They tell you that you should never meet your heroes, because all you’ll end up being is disappointed. This seems to be the overriding theme of the week for fans of feminist Hollywood. Joss Whedon, long considered an ardent ally of women in film and a vocal proponent for strong female characters on screen, has been outed as a serial adulterer by his now ex-wife: betraying the feminist causes he has championed over his long and celebrated career. And now James Cameron has decided to take center stage to try to chip away at Wonder Woman‘s historic box office success.
Like Joss Whedon, James Cameron has positioned himself as a feminist ally within Hollywood: a singularly talented director who has carved out a niche in the medium for creating and perpetuating strong, memorable, independent characters. He was had a hand in either creating or shaping The Terminator‘s Sarah Connor, Aliens‘ Ellen Ripley and Titanic‘s Rose, among others.
Which is why his recent comments on Wonder Woman — the breakout, feminist success story of the summer — are so disconcerting. In an interview with The Guardian, Cameron opinioned that:
“All of the self-congratulatory back-patting Hollywood’s been doing over Wonder Woman has been so misguided. She’s an objectified icon, and it’s just male Hollywood doing the same old thing! I’m not saying I didn’t like the movie but, to me, it’s a step backwards.”
It’s singularly bizarre that a man who staked so much of his career on portraying amazing female characters would miss the significance of the film’s release at all, given the character’s troubled road to the big screen. Numerous cancelled projects, false starts and that infamously terrible Joss Whedon script have all kept comic books’ First Lady from her place in the multiplex. And when it comes to creating complex, fleshed out, well-rendered female characters, Warner Bros is hardly the studio with the best track record.
Never mind, also, that the entire production was the result of a tireless team of incredibly talented women. From its female director, female lead and the female casting directors who chose Gadot for Dawn of Justice, it has been resoundingly a product made by women.
And yet here Cameron is, criticizing “male Hollywood” — whoever that is, considering the women in charge of the project — for objectifying the character. Somehow, rather than a hallmark female production — the highest-grossing film of the summer and its franchise — Wonder Woman is “a step backwards” for female filmmakers like Jenkins and Gadot.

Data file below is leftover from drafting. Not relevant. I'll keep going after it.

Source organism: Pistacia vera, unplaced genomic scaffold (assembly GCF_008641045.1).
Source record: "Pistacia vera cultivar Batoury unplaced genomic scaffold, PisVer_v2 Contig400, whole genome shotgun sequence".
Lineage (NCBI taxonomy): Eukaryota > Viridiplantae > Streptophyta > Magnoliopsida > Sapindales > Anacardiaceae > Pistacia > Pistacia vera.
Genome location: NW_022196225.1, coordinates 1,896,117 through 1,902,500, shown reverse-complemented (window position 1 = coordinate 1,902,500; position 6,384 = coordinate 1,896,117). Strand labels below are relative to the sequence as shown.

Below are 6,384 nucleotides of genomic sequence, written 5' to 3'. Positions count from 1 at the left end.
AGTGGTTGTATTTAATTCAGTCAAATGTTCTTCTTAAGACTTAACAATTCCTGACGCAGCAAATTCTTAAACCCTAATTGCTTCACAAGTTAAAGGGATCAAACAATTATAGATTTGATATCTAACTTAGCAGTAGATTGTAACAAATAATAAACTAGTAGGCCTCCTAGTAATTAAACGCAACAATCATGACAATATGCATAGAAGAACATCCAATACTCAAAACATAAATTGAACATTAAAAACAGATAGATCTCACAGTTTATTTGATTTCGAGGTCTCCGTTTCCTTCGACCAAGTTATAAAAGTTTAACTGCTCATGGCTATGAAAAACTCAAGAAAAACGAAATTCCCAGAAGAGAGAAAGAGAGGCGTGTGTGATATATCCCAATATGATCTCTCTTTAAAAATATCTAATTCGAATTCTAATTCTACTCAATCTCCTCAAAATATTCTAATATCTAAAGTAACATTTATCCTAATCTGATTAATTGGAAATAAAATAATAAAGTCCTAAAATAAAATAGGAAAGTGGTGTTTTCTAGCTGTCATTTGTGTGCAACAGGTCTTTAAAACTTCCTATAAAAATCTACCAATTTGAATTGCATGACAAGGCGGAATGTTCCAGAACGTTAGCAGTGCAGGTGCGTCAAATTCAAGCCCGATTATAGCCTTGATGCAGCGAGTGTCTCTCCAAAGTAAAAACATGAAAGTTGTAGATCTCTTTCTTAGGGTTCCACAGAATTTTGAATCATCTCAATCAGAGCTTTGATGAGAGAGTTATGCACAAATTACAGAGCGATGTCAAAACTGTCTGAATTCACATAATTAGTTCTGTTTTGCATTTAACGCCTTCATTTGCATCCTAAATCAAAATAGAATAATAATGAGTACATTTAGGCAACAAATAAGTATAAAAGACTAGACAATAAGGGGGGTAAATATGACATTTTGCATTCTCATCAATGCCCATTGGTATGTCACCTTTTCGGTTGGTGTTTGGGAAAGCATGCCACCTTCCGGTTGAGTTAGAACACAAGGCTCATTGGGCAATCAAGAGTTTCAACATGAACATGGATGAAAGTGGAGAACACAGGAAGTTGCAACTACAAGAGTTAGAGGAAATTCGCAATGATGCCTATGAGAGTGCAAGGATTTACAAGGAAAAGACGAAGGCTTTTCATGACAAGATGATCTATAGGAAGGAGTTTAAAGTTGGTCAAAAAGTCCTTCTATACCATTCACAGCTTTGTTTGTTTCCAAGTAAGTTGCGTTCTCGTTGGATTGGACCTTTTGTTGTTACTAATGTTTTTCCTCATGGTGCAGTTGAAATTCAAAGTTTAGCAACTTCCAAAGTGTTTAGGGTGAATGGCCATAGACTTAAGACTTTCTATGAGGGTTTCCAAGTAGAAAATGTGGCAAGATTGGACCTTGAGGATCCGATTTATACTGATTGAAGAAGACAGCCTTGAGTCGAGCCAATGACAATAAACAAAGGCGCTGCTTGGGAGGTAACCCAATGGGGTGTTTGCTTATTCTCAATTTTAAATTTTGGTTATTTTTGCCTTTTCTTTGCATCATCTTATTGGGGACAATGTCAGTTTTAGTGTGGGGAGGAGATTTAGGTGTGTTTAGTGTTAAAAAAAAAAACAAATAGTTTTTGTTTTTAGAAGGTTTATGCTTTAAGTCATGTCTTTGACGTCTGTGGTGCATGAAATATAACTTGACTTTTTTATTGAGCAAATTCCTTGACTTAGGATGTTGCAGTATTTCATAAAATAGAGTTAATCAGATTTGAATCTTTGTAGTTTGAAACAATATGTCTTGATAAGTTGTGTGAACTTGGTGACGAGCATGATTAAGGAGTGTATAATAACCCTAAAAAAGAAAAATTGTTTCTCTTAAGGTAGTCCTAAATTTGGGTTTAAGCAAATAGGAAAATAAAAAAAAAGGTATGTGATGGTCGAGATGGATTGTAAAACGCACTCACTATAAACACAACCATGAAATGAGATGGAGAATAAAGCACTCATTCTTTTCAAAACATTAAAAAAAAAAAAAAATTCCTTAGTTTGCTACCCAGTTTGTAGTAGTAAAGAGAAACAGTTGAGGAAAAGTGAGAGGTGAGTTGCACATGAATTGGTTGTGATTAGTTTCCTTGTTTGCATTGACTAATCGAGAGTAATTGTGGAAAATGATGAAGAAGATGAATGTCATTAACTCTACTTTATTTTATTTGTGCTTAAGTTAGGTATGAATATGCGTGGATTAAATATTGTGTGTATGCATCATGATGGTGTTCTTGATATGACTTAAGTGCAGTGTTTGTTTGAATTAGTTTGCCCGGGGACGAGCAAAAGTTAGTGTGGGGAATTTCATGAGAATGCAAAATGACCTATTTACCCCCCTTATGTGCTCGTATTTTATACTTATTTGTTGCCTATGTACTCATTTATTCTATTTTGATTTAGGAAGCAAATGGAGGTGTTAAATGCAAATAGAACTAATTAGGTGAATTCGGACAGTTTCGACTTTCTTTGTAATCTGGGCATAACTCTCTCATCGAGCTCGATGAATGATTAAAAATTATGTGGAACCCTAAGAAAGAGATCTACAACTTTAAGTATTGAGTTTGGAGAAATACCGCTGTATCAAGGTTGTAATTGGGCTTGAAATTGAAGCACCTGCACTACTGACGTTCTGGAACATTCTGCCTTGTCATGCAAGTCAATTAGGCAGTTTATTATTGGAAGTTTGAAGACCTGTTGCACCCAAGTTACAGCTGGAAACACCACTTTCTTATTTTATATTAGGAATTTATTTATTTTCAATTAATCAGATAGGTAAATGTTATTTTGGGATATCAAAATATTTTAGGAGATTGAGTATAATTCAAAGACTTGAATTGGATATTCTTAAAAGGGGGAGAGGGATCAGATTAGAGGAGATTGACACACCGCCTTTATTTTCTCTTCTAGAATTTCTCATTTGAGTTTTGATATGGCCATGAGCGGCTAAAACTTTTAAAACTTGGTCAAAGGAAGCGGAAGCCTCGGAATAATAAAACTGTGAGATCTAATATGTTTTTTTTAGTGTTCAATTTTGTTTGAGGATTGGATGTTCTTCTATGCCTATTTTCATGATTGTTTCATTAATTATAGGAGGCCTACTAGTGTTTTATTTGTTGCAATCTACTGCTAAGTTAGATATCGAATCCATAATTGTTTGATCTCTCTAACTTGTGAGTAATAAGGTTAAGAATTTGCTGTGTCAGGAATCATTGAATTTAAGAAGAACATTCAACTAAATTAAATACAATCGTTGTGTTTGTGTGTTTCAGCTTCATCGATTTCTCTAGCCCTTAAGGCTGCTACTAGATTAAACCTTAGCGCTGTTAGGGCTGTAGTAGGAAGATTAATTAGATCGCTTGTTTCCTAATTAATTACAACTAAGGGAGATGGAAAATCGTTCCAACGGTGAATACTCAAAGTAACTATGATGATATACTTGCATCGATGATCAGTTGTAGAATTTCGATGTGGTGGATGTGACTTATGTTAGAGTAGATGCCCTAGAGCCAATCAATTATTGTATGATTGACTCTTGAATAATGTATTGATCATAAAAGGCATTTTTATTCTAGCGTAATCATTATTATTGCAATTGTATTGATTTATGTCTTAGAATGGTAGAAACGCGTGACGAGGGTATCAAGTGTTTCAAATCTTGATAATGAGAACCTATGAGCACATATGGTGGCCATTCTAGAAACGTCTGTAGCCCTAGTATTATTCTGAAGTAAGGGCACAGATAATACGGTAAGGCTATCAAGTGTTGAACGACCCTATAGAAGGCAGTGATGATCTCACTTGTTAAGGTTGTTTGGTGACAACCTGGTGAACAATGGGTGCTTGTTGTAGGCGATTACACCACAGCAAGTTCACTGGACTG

Cameron contininued his reproach of the film, stating:
“Sarah Connor was not a beauty icon. She was strong. She was troubled. She was a terrible mother, and she earned the respect of the audience through pure grit. And to me [the benefit of characters like Sarah] is so obvious. I mean, half the audience is female!”
Cameron is obviously a talented filmmaker with an eye for complexly written, a-typical female characters. Many of his creations have gone down as female icons — of film icons in general — but he is sorely misguided if he honestly believes that only that one type of character has a place on the big screen. I like no-holds-barred badasses as much as the next person, but there is more to the Human experience — and most certainly the female experience — than just that.
Not one to stay silent, Wonder Woman director Patty Jenkins took to social media in response to Cameron’s comments. In her statement, she argued that:
“James Cameron’s inability to understand what Wonder Woman is, or stands for, to women all over the world is unsurprising as, though he is a great filmmaker, he is not a woman. Strong women are great. His praise of my film Monster, and our portrayal of a strong yet damaged woman was so appreciated. But if women have to always be hard, tough and troubled to be strong, and we aren’t free to be multidimensional or celebrate an icon of women everywhere because she is attractive and loving, then we haven’t come very far, have we. I believe women can and should be EVERYTHING just like male lead characters should be. There is no right and wrong kind of powerful woman. And the massive female audience who made the film a hit [can] surely choose and judge their own icons of progress.”
Jenkins goes right for the heart of Cameron’s faulty logic. Humans are complex beings that can approach the ideal of strength in any number of unique ways. Women are no less capable of this than men, and to suggest only a singular path for them to achieve it is just as reductive and short-sighted as those Warner Bros executives that fought against Wonder Woman being made for well over a decade.
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